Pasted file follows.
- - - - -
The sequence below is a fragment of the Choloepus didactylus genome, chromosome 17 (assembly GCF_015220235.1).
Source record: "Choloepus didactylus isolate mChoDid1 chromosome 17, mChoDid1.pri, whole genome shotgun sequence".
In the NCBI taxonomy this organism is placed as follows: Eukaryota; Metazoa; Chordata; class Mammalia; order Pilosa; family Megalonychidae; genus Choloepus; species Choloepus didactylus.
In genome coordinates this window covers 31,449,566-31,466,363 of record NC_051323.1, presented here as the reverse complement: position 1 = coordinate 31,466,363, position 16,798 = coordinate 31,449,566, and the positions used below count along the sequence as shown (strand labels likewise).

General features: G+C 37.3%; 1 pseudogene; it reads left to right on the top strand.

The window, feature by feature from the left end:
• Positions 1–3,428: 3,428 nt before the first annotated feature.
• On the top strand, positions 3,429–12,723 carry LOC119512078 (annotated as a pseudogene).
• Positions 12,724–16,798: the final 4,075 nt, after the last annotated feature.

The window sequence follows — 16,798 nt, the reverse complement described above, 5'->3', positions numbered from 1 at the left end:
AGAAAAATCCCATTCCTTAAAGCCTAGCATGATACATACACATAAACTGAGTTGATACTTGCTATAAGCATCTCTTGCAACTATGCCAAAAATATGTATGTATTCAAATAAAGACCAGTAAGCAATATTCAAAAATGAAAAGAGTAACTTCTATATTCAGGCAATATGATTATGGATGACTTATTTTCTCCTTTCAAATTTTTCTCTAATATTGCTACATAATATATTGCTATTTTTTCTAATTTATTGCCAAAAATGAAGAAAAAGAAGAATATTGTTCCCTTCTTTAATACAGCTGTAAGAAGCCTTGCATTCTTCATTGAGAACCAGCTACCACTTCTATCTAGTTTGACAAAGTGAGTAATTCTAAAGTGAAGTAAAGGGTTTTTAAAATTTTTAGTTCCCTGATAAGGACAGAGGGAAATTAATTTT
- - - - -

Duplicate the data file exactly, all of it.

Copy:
The sequence below is a fragment of the Choloepus didactylus genome, chromosome 17 (assembly GCF_015220235.1).
Source record: "Choloepus didactylus isolate mChoDid1 chromosome 17, mChoDid1.pri, whole genome shotgun sequence".
In the NCBI taxonomy this organism is placed as follows: Eukaryota; Metazoa; Chordata; class Mammalia; order Pilosa; family Megalonychidae; genus Choloepus; species Choloepus didactylus.
In genome coordinates this window covers 31,449,566-31,466,363 of record NC_051323.1, presented here as the reverse complement: position 1 = coordinate 31,466,363, position 16,798 = coordinate 31,449,566, and the positions used below count along the sequence as shown (strand labels likewise).

General features: G+C 37.3%; 1 pseudogene; it reads left to right on the top strand.

The window, feature by feature from the left end:
• Positions 1–3,428: 3,428 nt before the first annotated feature.
• On the top strand, positions 3,429–12,723 carry LOC119512078 (annotated as a pseudogene).
• Positions 12,724–16,798: the final 4,075 nt, after the last annotated feature.

The window sequence follows — 16,798 nt, the reverse complement described above, 5'->3', positions numbered from 1 at the left end:
AGAAAAATCCCATTCCTTAAAGCCTAGCATGATACATACACATAAACTGAGTTGATACTTGCTATAAGCATCTCTTGCAACTATGCCAAAAATATGTATGTATTCAAATAAAGACCAGTAAGCAATATTCAAAAATGAAAAGAGTAACTTCTATATTCAGGCAATATGATTATGGATGACTTATTTTCTCCTTTCAAATTTTTCTCTAATATTGCTACATAATATATTGCTATTTTTTCTAATTTATTGCCAAAAATGAAGAAAAAGAAGAATATTGTTCCCTTCTTTAATACAGCTGTAAGAAGCCTTGCATTCTTCATTGAGAACCAGCTACCACTTCTATCTAGTTTGACAAAGTGAGTAATTCTAAAGTGAAGTAAAGGGTTTTTAAAATTTTTAGTTCCCTGATAAGGACAGAGGGAAATTAATTTT